Exaggeration occupies a critical role in all humor techniques and is one of the most effective ways to make women laugh.

Overstatement and understatement are the two sides of this coin.


An overstatement simply talks about things that are impossible or unlikely to happen. For example:

“My house is so big that you have to spend 3 days walking from the front door to my bedroom… Wanna come to take a look?”

“The scarecrow scared the crows so badly that they brought back the corn they had stolen two years before.”

For most guys, overstatement shouldn’t be a tough task. We are dealing with it on a daily basis. It’s everywhere. You just have to pay attention.

With overstatement you can claim any of your achievements in the most absurd scenario. For example, if you want to be described as very “heterosexual”, you can simply say:

“I am so heterosexual that if you look up the dictionary you’ll find my name in the small print under that word.”

I used the word “heterosexual” as an example because it describes a state (like the word “dead”) which doesn’t have a comparative. (There’re no “more heterosexual” or “more dead”). This creates a funny effect since the woman you’re talking to cannot picture how much more “heterosexual” you can be than normal.

The rule of thumb is to construct an impossible world where animals talk and people do all kinds of bizarre things. You can claim that your dog talks or you have $1 billion in the bank. For example:

“When you were young you have nobody to take blame. One day my father came into the room and asked me who had been smoking his cigarettes, so I had to tell him the truth. It was the dog.”

What is the easiest thing to exaggerate? Numbers! When you want to say “a lot”, “many”, be more “specific”—pick an actual number that almost sounds real (you can even add a “roughly” or “about” in front just to make it sound more “convincing”)—that’s how the comical effects come about.

Overstatements work especially well with surprises. Have you ever heard someone say something like, “A is a lot more than B, C, and D… combined”? The last word is usually where the surprise as well as exaggeration is. So always be on the lookout at the end of your statement for an “additional tag” that serves as both an exaggeration as well as a surprise. More examples:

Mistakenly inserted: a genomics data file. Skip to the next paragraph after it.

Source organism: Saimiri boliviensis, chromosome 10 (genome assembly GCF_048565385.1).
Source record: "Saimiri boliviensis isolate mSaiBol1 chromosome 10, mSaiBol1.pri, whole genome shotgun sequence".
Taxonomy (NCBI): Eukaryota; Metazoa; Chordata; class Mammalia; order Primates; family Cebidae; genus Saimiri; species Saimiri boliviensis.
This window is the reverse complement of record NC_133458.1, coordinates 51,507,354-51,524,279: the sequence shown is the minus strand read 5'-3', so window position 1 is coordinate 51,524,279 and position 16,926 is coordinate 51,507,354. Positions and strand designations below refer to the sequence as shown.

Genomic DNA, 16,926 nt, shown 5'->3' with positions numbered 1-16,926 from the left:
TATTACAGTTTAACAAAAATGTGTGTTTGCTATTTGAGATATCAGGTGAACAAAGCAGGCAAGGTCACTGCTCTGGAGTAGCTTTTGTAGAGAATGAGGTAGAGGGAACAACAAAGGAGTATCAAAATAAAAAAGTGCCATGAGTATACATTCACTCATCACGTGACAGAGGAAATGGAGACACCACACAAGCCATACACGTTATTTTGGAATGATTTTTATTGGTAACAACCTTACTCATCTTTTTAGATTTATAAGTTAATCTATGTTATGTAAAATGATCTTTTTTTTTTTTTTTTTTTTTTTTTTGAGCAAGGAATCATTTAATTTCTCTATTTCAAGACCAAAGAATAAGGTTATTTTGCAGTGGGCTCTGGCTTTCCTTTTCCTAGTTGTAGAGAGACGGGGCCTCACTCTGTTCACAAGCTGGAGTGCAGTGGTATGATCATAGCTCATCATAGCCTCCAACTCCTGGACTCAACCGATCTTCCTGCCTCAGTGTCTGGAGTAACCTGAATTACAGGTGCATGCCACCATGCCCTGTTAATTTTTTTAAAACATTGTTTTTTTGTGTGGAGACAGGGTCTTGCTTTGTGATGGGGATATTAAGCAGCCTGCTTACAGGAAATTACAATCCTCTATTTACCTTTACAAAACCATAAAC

“Vatican is so small that if you compare Europe to a building, it would be the male toilet on the 3rd floor… the 2nd cubicle… under the toilet seat”

“500 people immediately signed up—and those are only their wives.”


On the other hand, understatement might require a bit more finesse. An understatement works by deliberately reducing the actual impact of truth and thereby creating a funny conflict. For example:

“The result was released and I got a D. That wasn’t exactly what I had hoped to see. ”

“He jumped out of the window. As the room was on the sixth floor, you can imagine his surprise.”

The British comedian Ali G addressed a group of Harvard students in a graduations speech: “For those of you who don’t know… UK is a country more than a hundred miles from here.”

Interestingly, the British believe that the underclass overstates and the upper class understates. In other words, after seeing a good movie a lower class English guy would say, “My God, the movie was fantastic! I totally loved it!” whereas the upper class English guy would say, “The movie wasn’t bad… No, not bad at all.”

And you can make understatements in reply to women’s question to produce some comical effects. For example, next time when a woman says to you, “Hey, your hairstyle/shirt/report is not bad.” Instead of saying, “Thank you!” you could say, “Well, it wasn’t meant to be.”

You can also use understatements to make fun of her or flirt with her in a reserved way:

“If I could only see one miracle, just one miracle. Like a burning bush, or the seas part, or your invitation to dinner…”